Why Remote Work is Good for DEIB

April 16, 2024 00:24:10
Why Remote Work is Good for DEIB
Underrepresented in Tech
Why Remote Work is Good for DEIB

Apr 16 2024 | 00:24:10

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Show Notes

In this episode, Samah and Michelle discuss how remote work is beneficial to many underrepresented groups, and why they have found working from home (or wherever they happen to be) to allow for greater flexibility, improved productivity, and overall work satisfaction.

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Episode Transcript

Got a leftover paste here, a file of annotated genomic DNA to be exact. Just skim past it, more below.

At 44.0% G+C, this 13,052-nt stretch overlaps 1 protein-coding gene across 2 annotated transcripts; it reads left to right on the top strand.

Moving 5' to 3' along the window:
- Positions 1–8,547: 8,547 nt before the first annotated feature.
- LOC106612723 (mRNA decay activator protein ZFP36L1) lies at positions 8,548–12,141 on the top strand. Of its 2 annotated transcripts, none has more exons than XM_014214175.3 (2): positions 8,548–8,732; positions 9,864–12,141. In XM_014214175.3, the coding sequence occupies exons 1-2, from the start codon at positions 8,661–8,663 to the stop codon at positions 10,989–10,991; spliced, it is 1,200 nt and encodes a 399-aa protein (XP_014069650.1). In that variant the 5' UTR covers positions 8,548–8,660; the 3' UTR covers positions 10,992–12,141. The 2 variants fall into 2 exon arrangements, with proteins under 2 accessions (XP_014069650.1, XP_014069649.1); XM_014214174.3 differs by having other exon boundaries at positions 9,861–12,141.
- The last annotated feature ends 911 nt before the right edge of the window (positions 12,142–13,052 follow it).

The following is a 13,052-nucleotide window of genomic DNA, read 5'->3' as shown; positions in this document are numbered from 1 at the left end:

[00:00:00] Speaker A: Welcome to the underrepresented in tech podcast, where we talk about issues in underrepresentation and have difficult conversations. Underrepresented in tech is a free database with a goal of helping people find new opportunities in WordPress and tech. Hello, Sama, how are you? [00:00:23] Speaker B: Hello. I'm good. How are you? I'm sick today, but I'm fine. [00:00:28] Speaker A: There's a lot of stuff going around for sure. And it's, you know, and the topic we're going to talk about today I think really does come into play when you're not feeling well, when you're sick. I think there's a lot that is good and perhaps negative about working from home. So remote working, it's not always working from home. Sometimes it's working from, you know, a coffee shop or something like that. It's hard to record podcasts, though, if you're not in your home setup, I will say that. Or your office coffee shops are not the perfect place for that. [00:01:01] Speaker B: But yeah. [00:01:02] Speaker A: Tell us a little bit about the article that you found and the topic that you present that you put forward for today. [00:01:09] Speaker B: For me, the subject is something I really love and believe in, which is like how remote work strategies encourage diversity at work. And of course, it's not only about diversity, it's encouraging more productivity, more work life balance. I think after COVID, a lot of companies forces their employees to work from home, of course, because of their safety. But of course after COVID, it's open a lot for a lot of companies. The mentality, or let's say the new work system, it just work remotely or work from home. And I think a lot of companies now are doing it. I'm going to speak about yoast. My experience in yoast, like before COVID I was working five days from the office. Now I can work whatever I want from the office, which is good. I cannot complain. And also at the same time, it's not only working from home, you can work from anywhere you want around this world. But it's really important for, let's say for women, for people of color, because most of people of color, when they live, let's say in a new environment, in new country, they all the time live in very big cities because where's the large number of, let's say, people of color, underpresentative group or they have bigger community. And most of a lot of companies, they work in a smaller city, maybe it's cheaper for rent. It's a lot of things better to work in a small town or a small city. And those time like taking the travel up and down, people can benefit more doing it at home and it's open. A lot of opportunities like enabling geographical diversity, increasing accessibility. And people with disabilities can also now joining from all their own comfort home. Instead taking this time to come to the office, the difficulties to come to the office and yeah, offering flexibility. I love flexibility. [00:03:14] Speaker A: Flexibility is absolutely one of the pluses, I think so. I used to work in higher education. Unfortunately, school settings aren't necessarily someplace. Doctor's offices, hospitals. Not everybody has the opportunity to work remote, of course, but we work in tech, which makes things a little bit easier for us to be able to work remotely. When I first started working freelance for myself, I rented an office. My ex husband was, I would consider him a hoarder. Like our house. I couldn't, I couldn't keep up with the, the amount of things in the house and keeping it clean and all of that. So I didn't want customers or clients when I was web designing and doing marketing, I didn't want them to come to my house. It didn't feel professional, definitely. It wasn't in a, in a situation that it was conducive to having people in. So I rented a small ten by ten office, and I started working in that office. And yes, it's still remote, right? So then when I closed that down, and I went to work with Givewp, they said, hey, we'll pay the rent on the office and you can hire somebody to come work with you. And then I brought Amanda Gorman, and she lives in this town too. So we rented office space and we worked together. This year, in January, we closed that office down. Liquid web is going to basically fully remote, and I was in a space they were paying for. So they decided it's not fair for two people, just me and Jeff, to have this big, huge office space when nobody else in the company did. And I understand that money and all of that. So I moved back to working from home 100%. And it took me a little while to get used to being in my home seven days a week and working from home, because even though I did it for a few months during lockdown, it was temporary. And it felt like camping out and like there was almost, I mean, it was a tragic time in history, of course, but it almost had a sense of excitement to doing something so differently than you ever had before. And so for me, coming to a fully remote type position and working for all of this time from my home, first of all, I had to change. I had to get this room set up to be a place where I could enjoy spending lots of time. I didn't want to sit at my coffee table or my kitchen table, those kinds of things. But also from a perspective of somebody who is disabled, it is very convenient not to have to go someplace and, you know, either try to find somebody who will help me with my scooter or that I can walk with my cane. So that's definitely easier for me. And I could, if I want to take a rest, I don't sit at my desk and take a rest. What know, I can go sit on my couch or lay on my bed for my lunch hour, things like that, and put myself in a different position. And so those are very helpful for sure. For me, the toughest thing to overcome is the feeling of isolation. Because I live alone and I'm in my home seven days a week now, and because I do need help. When I go out someplace other than like to walk in and out of the old office was just a few steps. I could do that. But now if I want to go someplace and meet up with people, I have to make sure somebody can come who will do my scooter and all of those things. So it feels a little more isolating to me. And so I wonder about, you know, other people who deal with disabilities or stay at home mom or not stay at home mom, but work from home moms who also might get that feeling of that cabin fever we call it, like when you're stuck in the same place for so long. But I will say the benefits far outweigh the any negativity that kind of creeps in every once in a while. [00:06:59] Speaker B: Yeah, I totally agree with you. But I want to say your room looks awesome. I'm jealous. You should see my office at home room. It's a big mess. Yeah, for me it is opening new opportunities because I would be honest, like waking up and going. Because for me, I take my bicycle to the train and from train I'm so lucky that it's only one train. I have to go 35 minutes and then I walk. I calculated it's almost 1 hour from my home to the office. It's so amazing that at 04:00 p.m. Or 05:00 p.m. When I stop working, I close it and then I have this, my life, you know, that I have 2 hours extra in the day. I can do whatever I want to do. And I find it sometimes very handy, especially for women, because then it's, let's be honest, sometimes you can put the laundry while you're walking this five minutes. Or you can see, because as I said before, daycare is really, really expensive. And also after the kids, after school, they have to stay in special day care. So if you're working from home, mom, they can play, they can do something. So it really can be so benefit also, at the same time, it can be if your manager doesn't know how to handle you. Because the manager should avoid out of sight, out of mind syndrome. Yes. Because if you're working a lot remotely, like kind of you're not existing in the company, or if you're, if you prefer to work at home or you prefer to work from different company, and I think that is lay on and the managers to not to overlook remote employees and give them equal treatment as the one who's showing up to the office more often. [00:08:44] Speaker A: Yeah, I think that's very true. I think it's the out of sight, out of mind part is a little scary sometimes, I think from a human resources perspective. But I think one of the things that comes to mind with remote working is the trust that has to exist. So it's not so much necessarily, and it may be this different for different companies that I am being tracked, that I'm at my desk from 09:00 a.m. Until 05:00 p.m. Like it's, there's a trust that I'm getting the job done and the work done and putting in the hours needed to make sure that that happens. But I can see how it could be that people could totally take advantage of it if they're not careful. So there has to be this trust built between the employee and the supervisor and the business and vice versa, making sure that there's tracking different ways to stay in touch, which is why I think we use slack a lot in tech, because it's a way to be in touch with people regularly. And I think it's why we use collaborative things like Google Docs and things like that, because it just makes it a lot easier if we're not having to always jump on a call, for example, working remotely means a lot of asynchronous work. And I think that that's great, too. Cass, her tail just keeps coming in. Sorry, she just made me laugh. [00:10:02] Speaker B: For me, I don't know when I work, let's say, don't say remotely, because my family lives one part of the world and my brother lives in the States the other part of the world. So if you only depending on your vacation date to visit, visit the family and beyond. Let's be honest, visiting the family is not vacation. You have to go to do round on all of the friends, so it's not a vacation. But while you're working and visiting your family, I always put my a game. Like, I always want to give more. I'm always more productive. And because like my manager taco, or previously, managers before trust me to go to work remotely, they always make sure that I am doing my things around the best. And it's so amazing. I'm so productive when I work remotely more than working in the office. And the office just, it's like normal day, but way you feel guilty, like you need to be like replying quickly to every message, you need to do more, you need to focus and yeah, it's. [00:11:04] Speaker A: That is very true. I think about that a lot, actually. And how, I don't know, just how the infrastructure has to be in place. Excuse me, but also how you have to have a comfort level with doing what you're doing. Because it's easy to. For me, it's easy to blur the lines. Other people probably have better discipline than I do. We talked about discipline a little bit last week. Where. And boundaries. But because it's right here in the house, I sometimes blur the lines and I'll come back to my desk later when I have an idea, or I'll work a little bit longer to finish something up. Which, yes, you could do that in an office, too. But when you leave an office, there's just that absolute sense of boundary, right? Like, I left the office, it's all shut down. Nobody can bother me until tomorrow. When your office is in your home, you have to really be good at setting those boundaries for yourself so that you're not checking slack. And we talked about that last week, too. But you're not like, I'm just going. [00:12:01] Speaker B: To pop back in and do a. [00:12:02] Speaker A: Few more things from my desk, kind of thing. But. But also, I think that, you know, I think about some of those when talking about the trust issue. I mean, I know that there, I've seen TikTok and everybody else, all of these ways that they track your mouse and they track your keystrokes. And now that people have, like, devised these things to keep the mouse moving so they can actually go to the bathroom and they're, you know, at home while they're working without somebody saying, why did you stop working for ten minutes? Kind of thing, you know? [00:12:32] Speaker B: Yeah. [00:12:32] Speaker A: And so that it's not a healthy situation if you are working remotely. And that's how closely, you are being monitored. So I think that there's. There's a lot to be said for good. It's so good to be able to work remotely. We. You are able to hire people who meet your criteria and your needs that might not live in the vicinity of where you are. So you're able to build a team that is probably more diverse, especially if you're paying attention to diversity and inclusion. But that definitely pulls in just more opportunity for people who are doing the work that you need done and perhaps less training and a shorter learning curve for them to be up to speed, too, because you're able to pull from a worldwide resource as opposed to just your local. And I can't hear in my tongue, sorry. She's right here, and she's driving me crazy. She's so cute. [00:13:29] Speaker B: Me, I just want to put my hands through the screen. [00:13:32] Speaker A: And, yeah, she's the cuddly one, but she's also shedding. So I apologize. One of the also that is the work from home hazard is the cat hair is everywhere. [00:13:45] Speaker B: I think she. I don't know if she. He loves the cat. She loves the topic that she wants to participate. She's happy that you're home. [00:13:54] Speaker A: She is, exactly. She loves that, for sure. I don't know what they do. If they were like, where'd she go? Whenever I travel, I come home after a week. They're like, you again, huh? You abandoned us. But. But you make some really good points about, like, especially parenting. And I think when I wrote an article for advanced WP way back at the beginning of the pandemic on this is, you know, there are ways that we can get through working from home. If this is something new to you, I think I wrote a. Wrote one for another company, too, but different ways that we can think about it. And part of it was creating space for yourself that is your workspace, so that you can. Even if it's one end of your kitchen table. Because at the time, I was in a very small one bedroom apartment. I had no place. I had my desk set up at the end of my living room, and then at the end of the day, I would close the laptop and pretend that wasn't over there so I could enjoy the rest of my evening. But if you can create space that is dedicated to work, so that you can only wander in when you want to break your own boundaries, but you have dedicated space, I think that really helps. And if you do have kids at home, it's sometimes more difficult to work with kids at home than not, but you have to find a way that works for you, whether that's sometimes bringing somebody into help, whether that's, you know, working when the kids are at school or whatever, whatever it is. But if you work remotely and you have the ability to be flexible with the time that you work, then I think it's, you know, it absolutely is just, it's an amazing thing for so many people to be able to work from home now. And the, the impetus for a lot of companies to try to go bring people back to the office, I think is going to bite them in the butt because I think that people are used to being able to have the flexibility now. They don't want to spend money to drive into an office. They don't want to spend money to take a train. They don't want to pay for parking if, like, in city situations. I used to work at a university where I had to pay for parking at the university I worked for. And it was like several hundred dollars a year just to park where I worked. And all of those things would be much better off if I could put my kid, if I could be home and put my kid on the bus, I could be there when she got home, but I couldn't. Those were not things that were available to me. But I could tell you now, looking back, I mean, she's a grown up, but if I could put myself in the same situation now, to be able to work remotely and have the opportunity to welcome her off the bus, set her up with her homework, whatever it was, I think definitely would have made my life as a single mom so much more fulfilling. [00:16:44] Speaker B: I totally agree with you. And for me, like this relaxing because at the end, if you relax in your personal life and you have this, your own space, then you'll give more to work and going back a little bit for people, because sometimes it's so difficult to get visa to work physically in countries or especially for people outside of Europe or outside of the states that you applying to go to work in specific company or in specific field. Let's talk about the it, because it's kind of sometimes impossible when you have the company to offer you, but now people can just have a good Internet connection. They have their computer, and here they go. They can be sitting in India and working in the States. They could be in Philippine working in the Netherlands. And that is the beauty, because more people, more cultural, more diversity, more different opinion can make things more creative more successfully. [00:17:42] Speaker A: Yeah. [00:17:42] Speaker B: And at the end, I know a lot of remote works, but I have also some people, they don't love it. They want to come to the office. Otherwise they feel bored or they feel distract. So I think it also should be the freedom for the employees and not for the employer to decide if I want to be working from home or I want to work at the office. And at the end of the day, it doesn't matter if you work 8 hours or 10 hours. I believe there's tasks needs to be done, there's partial responsibilities that you need to finish, an obligation to your work. And if it's done in 6 hours of the day, here you go. Then you don't have to stay working 8 hours. [00:18:21] Speaker A: Exactly. Exactly. It's interesting. I know that at one point, liquid web only hired people who could report to an office. So if you lived in New York, you couldn't work for liquid web because they had several hubs, but this wasn't one of them. And I do believe that yoast actually, at one point in time, very seldom, um, employed remote workers as well. And the pandemic changed that for a lot of businesses. And I could be wrong about yoast. You could correct me if I'm wrong. Yeah, but I. But it's. It's made it. I think I. I enjoy working with such a huge group of people from around the world. I'm. I try to be sensitive to when they're awake and I'm not, and vice versa. Right. So, like, I message you sometimes. I'm like, I hope she didn't hear that. I message you when I think of it, and I'm like, oh, I don't want to. I know that now. Now that I'm in her slack, she's gonna be like, oh, I heard it. I'm gonna look like, no, don't look at it until tomorrow because we're so far off. I think we're about six, 6 hours difference between us. [00:19:22] Speaker B: Yeah, I'm a night owl. Just feel free to text me anytime. I'm a night owl. [00:19:29] Speaker A: I've discovered I'll message you, like, at 05:00 in my time. And you're like, okay, no problem. I got that. I'm like, you're supposed to be on your own time right now or sleeping, but never. I understand. I understand. Because, you know, workaholic myself. [00:19:47] Speaker B: But no, but about. I want to just. I don't want to correct you, just want to say differently. In the past, before COVID we have a lot of remotes, but it was mostly they were in support team. But of course, when the COVID hit, and I love how we, as your company developed so fast then now we having a lot of colleagues in other teams are working remotely. Even in our leadership team either. Our CEO, Kimberly, she's like, she's working between Netherlands and UK and Hong Kong. And before it was like, it's very difficult. You need the person to be physically there, but now not at all. It's. She's like so present with us on slack, she's so present with us on Zoom meetings, so she feels she's there. Also we have our product manager, Nico. He's living in Germany, Germany and Netherlands on our neighbor's country. And they close by. But 6 hours or 7 hours where he lives to come into the office. Come on, it's too much. [00:20:48] Speaker A: It is, yeah. [00:20:49] Speaker B: To come to the office every day. But also he, he know that he's there. We also have a leadership will from the states also. And now this is what I love. You can have all of those great minds from around the world, plus the great minds that you already have in the Netherlands working with us. It gives you this amazing culture, this amazing product, this amazing vision of the company. And I wish more and more companies do it and not forcing their employee to come to the office. I don't like it. Yeah. But also imagine if me and you, we're having our podcast from Costa Rica or from nice tropical weather. [00:21:32] Speaker A: We should make that happen. One year. I don't know, maybe. Wouldn't it be nice if like word camp, I don't know, like Wordcamp us was like in Puerto Rico. We could do that. It's part of the States. We could meet. We could go to wordcamp there and then we could also record the podcast while we were there. It would be okay. [00:21:52] Speaker B: It's so not me. I was, of course, Taco doesn't know about it yet, but I think I will, maybe I will ask him to. I want to work at the end of the year, like one month away, because then you become more productive, like. And, and it's. I don't honestly for my lifestyle. Also, my husband, he is working with a red cross, so he goes to places every six weeks. He come to the home one week. Now I can go stay, visit him three weeks and work from there. So now he's going to the Congo in September. So for me, I hope I can visit him. So, Taco, I hope so too. I'm joking. So, yeah, but it is really, I hope all of the companies give the freedom and also take it as their policy to hire more remote, remote colleagues to enhance their diversity at the company, it's really enhanced. [00:22:46] Speaker A: Yeah, I agree. I agree. Absolutely. So if you are out there thinking about building your team, think about remote workers. I mean, you get some of the cream of the crop when you're willing to look outside of your geographic location. Not that there aren't good people everywhere, because I'm sure there are. But maybe that perfect, that person that's such a synergy for your team is further away than you know, than being able to come work in an office with you. And also, man, reduce your overhead, get out of office spaces if you can. If you're a small business and you don't need to pay for that work remotely, like, just go for it. So anyway, and for the managers. [00:23:26] Speaker B: Yeah, and for the managers, really avoid out of sight, out of mind syndrome. [00:23:31] Speaker A: Yes. [00:23:32] Speaker B: And so it will be life changing for everyone. [00:23:36] Speaker A: Yeah, I agree. Maybe some week we'll talk about remote tools that work really well for us. [00:23:41] Speaker B: Definitely. [00:23:42] Speaker A: Yeah, a good one. So. All right, we'll see, everybody next week on underrepresented in tech, the podcast. [00:23:49] Speaker B: Bye bye, everyone. Bye bye. [00:23:53] Speaker A: If you're interested in using our database, joining us as a guest for an episode, or just want to say hi, go to underrepresentedintech.com. See you next week.